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Kentucky Students Building Tiny, Learning Big


And I came in here and just learned so much." Stell says he hopes to have his own construction business someday, and he's convinced tiny homes can become a great housing alternative in Kentucky. Construction vocational school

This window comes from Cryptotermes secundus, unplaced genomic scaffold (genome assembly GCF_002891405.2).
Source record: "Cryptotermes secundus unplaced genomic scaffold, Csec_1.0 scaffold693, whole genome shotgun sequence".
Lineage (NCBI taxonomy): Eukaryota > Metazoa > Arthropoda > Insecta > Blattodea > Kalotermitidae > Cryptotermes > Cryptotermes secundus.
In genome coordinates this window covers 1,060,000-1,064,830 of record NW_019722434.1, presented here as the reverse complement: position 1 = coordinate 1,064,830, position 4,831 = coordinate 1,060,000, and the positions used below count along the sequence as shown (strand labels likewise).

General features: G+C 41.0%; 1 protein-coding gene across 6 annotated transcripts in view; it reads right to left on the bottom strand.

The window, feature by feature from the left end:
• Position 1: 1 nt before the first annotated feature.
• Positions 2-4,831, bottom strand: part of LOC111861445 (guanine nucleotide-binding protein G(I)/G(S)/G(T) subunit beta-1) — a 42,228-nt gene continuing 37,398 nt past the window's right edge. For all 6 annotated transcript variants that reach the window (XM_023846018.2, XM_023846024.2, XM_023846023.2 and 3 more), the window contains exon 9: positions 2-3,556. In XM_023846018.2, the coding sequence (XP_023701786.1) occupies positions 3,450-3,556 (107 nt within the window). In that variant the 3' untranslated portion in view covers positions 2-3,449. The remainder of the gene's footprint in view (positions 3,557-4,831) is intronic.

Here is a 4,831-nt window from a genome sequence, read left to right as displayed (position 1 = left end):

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WMKY Menu Home Schedule Daily/Weekly Schedule Programs A-Z MSPR Programs A Time for Tales Bluegrass Railroad Bluegrass Sunday Classical Music Front Page Golden Age of Radio Grant Alden's Field Notes Health Matters Mountain Edition MSU Recital Series Muddy Bottom Blues Nothin' But The Blues Odd Numbers Reader’s Notebook Shaping Appalachia Sunday Night Jazz Sunday Night Jazz Showcase News Local News Newscast Schedule Sportscast Schedule Feature Reports Hosts Support Us Pledge Now Member Comments Form Vehicle Donation About MSPR About Us Directions Contact Information Instructions for Submitting an Event to WMKY Contests, Giveaways, Lotteries and Raffles Policy Station Awards History Student Awards History CPB Station Activities Report Search Community Events Kentucky Students Building Tiny, Learning Big By Greg Stotelmyer & Publice News Service • Feb 8, 2017 TweetShareGoogle+Email This is one of three tiny houses being built this school year by students in eastern Kentucky, a project designed to build new skills for the region's changing economy Credit Public News Service The popularity of tiny houses has become a teaching tool for dozens of vocational education and technology students in eastern KentuckyStudents from five counties are earning credits in math, science and English, as well as construction and business skills, as they build three tiny housesThe Building It Forward project is the brainchild of Dessie Bowling, associate director of the Kentucky Valley Educational CooperativeShe says the tiny house projects get the students engaged in learning and also address the region's economic transition"So, I think it does spark their creativity and then, looking at how they can help their community, especially in our area where the coal industry has seen such decline," she statesChosen last spring from six applications, each project received $15,000 to work withThe students, who come from high schools and vocational tech centers in Knott, Lee, Pike, Owsley and Wolfe counties, will have their tiny houses auctioned off at an educational summit in Pikeville on April 12Bowling says the money will be used to fund tiny house construction projects again next school yearKim Casey, a senior at Phelps High School, says it's her favorite class and she's learning a lot more than just how to hammer and sawShe's also learning about regulations and building codes, design and business skills"How everything works,” she explains“How everything is designedAnd how everything fits together." Johnny Stell is also in the three-hour-a-day vocational class at Phelps High SchoolHe says he's gaining experience for a potential career in construction"I came into this class not knowing anything about carpentry,” he states“Never done it before in my lifeAnd I came in here and just learned so much." Stell says he hopes to have his own construction business someday, and he's convinced tiny homes can become a great housing alternative in KentuckyTags: Constructioneducationvocational schoolTweetShareGoogle+EmailView the discussion thread

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